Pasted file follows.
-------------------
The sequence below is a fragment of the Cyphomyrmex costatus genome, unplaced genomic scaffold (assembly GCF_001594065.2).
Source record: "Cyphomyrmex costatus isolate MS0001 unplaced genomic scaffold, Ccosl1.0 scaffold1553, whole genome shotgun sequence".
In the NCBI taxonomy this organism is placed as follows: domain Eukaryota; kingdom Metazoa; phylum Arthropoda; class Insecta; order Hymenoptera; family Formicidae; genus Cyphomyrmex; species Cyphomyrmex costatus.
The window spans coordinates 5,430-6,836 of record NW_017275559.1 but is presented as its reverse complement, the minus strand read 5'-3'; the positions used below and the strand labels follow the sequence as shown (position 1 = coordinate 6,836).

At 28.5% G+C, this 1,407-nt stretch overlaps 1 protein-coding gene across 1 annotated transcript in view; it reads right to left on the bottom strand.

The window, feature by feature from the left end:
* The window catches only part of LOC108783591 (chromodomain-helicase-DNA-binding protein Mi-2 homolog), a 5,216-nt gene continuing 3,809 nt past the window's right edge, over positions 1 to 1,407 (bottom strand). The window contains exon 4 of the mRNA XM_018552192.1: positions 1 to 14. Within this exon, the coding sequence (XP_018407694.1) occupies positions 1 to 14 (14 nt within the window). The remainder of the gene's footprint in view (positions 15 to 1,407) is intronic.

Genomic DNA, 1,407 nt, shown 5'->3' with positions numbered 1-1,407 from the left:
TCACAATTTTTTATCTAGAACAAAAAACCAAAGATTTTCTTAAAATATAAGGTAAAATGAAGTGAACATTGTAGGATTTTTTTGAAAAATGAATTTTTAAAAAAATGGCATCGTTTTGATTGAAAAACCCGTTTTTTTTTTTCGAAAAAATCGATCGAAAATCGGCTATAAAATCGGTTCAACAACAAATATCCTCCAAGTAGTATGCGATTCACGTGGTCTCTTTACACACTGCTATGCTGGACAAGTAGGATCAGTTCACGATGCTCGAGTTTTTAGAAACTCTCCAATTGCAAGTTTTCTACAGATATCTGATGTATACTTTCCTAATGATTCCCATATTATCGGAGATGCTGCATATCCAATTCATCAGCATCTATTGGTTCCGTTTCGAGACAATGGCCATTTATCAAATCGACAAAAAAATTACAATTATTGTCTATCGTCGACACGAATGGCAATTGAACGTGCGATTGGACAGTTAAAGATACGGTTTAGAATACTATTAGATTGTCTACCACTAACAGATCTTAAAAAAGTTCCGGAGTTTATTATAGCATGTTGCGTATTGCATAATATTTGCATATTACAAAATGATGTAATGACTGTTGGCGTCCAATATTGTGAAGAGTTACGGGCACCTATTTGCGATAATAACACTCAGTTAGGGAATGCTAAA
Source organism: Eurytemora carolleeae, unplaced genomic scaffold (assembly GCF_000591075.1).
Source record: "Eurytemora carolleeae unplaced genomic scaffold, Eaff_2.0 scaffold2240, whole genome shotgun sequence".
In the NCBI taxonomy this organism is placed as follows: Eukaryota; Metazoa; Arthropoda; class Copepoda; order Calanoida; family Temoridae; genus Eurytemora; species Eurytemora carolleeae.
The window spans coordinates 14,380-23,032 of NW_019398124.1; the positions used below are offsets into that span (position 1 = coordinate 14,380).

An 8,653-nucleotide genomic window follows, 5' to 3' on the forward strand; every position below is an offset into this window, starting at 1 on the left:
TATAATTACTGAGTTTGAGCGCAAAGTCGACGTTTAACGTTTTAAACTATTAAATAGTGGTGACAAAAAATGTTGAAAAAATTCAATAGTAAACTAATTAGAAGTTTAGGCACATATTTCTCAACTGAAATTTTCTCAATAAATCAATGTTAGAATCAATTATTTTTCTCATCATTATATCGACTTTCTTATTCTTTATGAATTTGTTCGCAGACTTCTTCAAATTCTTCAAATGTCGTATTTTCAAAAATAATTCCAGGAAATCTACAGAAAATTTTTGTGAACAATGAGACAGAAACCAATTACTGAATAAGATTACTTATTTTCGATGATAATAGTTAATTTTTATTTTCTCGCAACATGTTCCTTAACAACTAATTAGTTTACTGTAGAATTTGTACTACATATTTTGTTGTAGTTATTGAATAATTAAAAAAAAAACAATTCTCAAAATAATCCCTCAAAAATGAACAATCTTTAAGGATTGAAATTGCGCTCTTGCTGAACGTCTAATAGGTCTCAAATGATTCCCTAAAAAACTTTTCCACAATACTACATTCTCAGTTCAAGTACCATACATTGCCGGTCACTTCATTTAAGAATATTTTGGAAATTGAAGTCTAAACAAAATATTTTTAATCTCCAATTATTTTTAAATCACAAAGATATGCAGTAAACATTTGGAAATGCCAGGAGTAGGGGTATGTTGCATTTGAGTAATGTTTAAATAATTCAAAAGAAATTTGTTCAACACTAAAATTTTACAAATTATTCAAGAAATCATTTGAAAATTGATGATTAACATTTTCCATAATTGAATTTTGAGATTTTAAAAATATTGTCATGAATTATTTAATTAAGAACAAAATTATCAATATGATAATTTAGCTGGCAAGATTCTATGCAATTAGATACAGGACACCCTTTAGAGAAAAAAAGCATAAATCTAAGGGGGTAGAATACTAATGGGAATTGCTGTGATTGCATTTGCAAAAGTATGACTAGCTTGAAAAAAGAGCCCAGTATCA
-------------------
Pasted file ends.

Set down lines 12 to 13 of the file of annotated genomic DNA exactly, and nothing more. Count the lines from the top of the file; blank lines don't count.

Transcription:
In the NCBI taxonomy this organism is placed as follows: Eukaryota; Metazoa; Arthropoda; class Copepoda; order Calanoida; family Temoridae; genus Eurytemora; species Eurytemora carolleeae.
The window spans coordinates 14,380-23,032 of NW_019398124.1; the positions used below are offsets into that span (position 1 = coordinate 14,380).